August 7, 2015 By Patrick Jaiah Kamara
The Center for Accountability and Rule of Law (CARL) has called on the government of Sierra Leone to ‘satisfactorily’ compensate alleged army mutineers that were acquitted and discharged by a military tribunal Wednesday after almost two years in detention.
The organisation’s Executive Director, Ibrahim Tommy, told journalists at a press conference yesterday, 6 August, that while they hail the verdict of the Court Martial which acquitted and discharged the 13 military personnel, the government should compensate them for eight months of illegal detention without trial.
Tommy maintained that the men had spent too long a time behind bars, thus violating their rights. He said 18 military personnel were initially arrested by the government in August 2013 and held in detention for nearly eight months instead of the 10-day period stipulated in the constitution.
“This is a great victory for justice. But at the same time we call on the government to compensate the 18 alleged mutineers not because they were tried for two years but because they were detained illegally for eight months without trial,” Tommy said. “We also urge the government to provide moral support to all of them as they attempt to reunite with their family after two years of painful separation.”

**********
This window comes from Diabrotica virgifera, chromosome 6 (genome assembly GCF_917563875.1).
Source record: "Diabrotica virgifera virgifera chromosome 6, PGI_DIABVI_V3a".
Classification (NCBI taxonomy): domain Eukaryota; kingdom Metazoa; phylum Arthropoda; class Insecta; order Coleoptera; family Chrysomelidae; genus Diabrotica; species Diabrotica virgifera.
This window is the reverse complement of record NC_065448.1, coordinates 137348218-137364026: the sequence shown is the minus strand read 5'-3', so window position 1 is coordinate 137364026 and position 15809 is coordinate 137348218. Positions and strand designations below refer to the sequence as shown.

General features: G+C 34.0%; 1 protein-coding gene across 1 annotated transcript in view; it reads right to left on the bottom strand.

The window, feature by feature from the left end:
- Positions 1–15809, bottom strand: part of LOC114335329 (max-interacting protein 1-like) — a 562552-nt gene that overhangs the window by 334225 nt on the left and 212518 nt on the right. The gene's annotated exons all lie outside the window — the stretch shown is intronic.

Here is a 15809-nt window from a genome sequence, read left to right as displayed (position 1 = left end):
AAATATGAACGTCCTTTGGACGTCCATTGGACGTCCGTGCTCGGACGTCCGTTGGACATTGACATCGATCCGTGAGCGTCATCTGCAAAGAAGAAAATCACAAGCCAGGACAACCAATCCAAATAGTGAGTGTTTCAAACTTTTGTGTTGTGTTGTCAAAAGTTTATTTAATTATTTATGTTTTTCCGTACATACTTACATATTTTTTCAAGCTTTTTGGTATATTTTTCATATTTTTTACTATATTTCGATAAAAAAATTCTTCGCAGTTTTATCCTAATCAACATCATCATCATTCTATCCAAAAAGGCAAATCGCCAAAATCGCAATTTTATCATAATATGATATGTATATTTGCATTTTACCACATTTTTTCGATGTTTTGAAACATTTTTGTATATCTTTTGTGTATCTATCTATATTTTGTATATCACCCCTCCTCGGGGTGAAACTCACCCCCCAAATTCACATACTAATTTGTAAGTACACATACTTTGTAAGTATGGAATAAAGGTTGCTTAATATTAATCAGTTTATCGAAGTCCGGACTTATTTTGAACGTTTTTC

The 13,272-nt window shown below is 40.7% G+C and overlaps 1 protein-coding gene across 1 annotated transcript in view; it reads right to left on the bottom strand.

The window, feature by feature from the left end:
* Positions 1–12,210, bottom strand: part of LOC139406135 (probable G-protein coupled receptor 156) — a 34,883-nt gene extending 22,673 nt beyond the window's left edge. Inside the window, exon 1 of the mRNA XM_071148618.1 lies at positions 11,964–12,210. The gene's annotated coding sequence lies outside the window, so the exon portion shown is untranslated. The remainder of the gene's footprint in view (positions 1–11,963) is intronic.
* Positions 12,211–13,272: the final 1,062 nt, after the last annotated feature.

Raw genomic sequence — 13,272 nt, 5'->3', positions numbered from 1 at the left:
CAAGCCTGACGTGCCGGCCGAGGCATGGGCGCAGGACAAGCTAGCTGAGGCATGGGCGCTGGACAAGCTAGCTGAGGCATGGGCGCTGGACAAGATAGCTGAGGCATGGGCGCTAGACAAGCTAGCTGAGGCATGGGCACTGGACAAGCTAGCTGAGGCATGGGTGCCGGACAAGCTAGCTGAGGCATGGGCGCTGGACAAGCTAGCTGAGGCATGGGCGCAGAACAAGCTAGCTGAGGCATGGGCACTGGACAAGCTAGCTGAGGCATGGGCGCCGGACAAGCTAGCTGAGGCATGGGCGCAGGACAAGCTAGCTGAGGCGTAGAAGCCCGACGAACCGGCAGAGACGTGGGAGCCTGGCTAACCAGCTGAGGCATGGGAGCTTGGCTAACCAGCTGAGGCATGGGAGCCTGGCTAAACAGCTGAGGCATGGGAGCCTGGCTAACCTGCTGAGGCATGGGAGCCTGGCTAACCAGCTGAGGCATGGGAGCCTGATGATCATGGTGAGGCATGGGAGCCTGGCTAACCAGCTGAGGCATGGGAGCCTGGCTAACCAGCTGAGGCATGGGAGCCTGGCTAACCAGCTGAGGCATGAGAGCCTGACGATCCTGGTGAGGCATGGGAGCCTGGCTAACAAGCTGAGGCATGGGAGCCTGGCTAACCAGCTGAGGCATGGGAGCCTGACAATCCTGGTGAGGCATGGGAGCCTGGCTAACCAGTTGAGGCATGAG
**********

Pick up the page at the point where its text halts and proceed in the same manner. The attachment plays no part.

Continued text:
Only 14 of the soldiers were eventually charged to court, although one was acquitted and discharged for want of evidence after the preliminary hearing.
CARL’s executive director opines that the state should apologise to the military men and to take appropriate measures to address any psychological and other health problems they may be suffering before they resume work.
“This is a very serious violation which must not be overlooked in a country that prides itself on respect of human rights and rule of law,” insisted CARL’s project coordinator, Moses Massa, adding “The state whose responsibility is to protect the rights of its citizens cannot be allowed to violate those rights with impunity. It is time to end impunity at all levels, including violation committed by the state.”
When Concord Times contacted Abdulai Bayraytay, National Coordinator in the Office of the Government Spokesperson, for the position of the government, he referred our reporter to the Director of Public Relation and Information at the Ministry of Defense, Colonel Usman Turay, who disputed the government or army has any obligation to compensate the men.
Colonel Turay said in a telephone interview that, “Compensating the freed mutineers for what? It is not part of the military law. The offence they were charged with was a very serious one. Our duty was to ensure free and fair trial which we did.”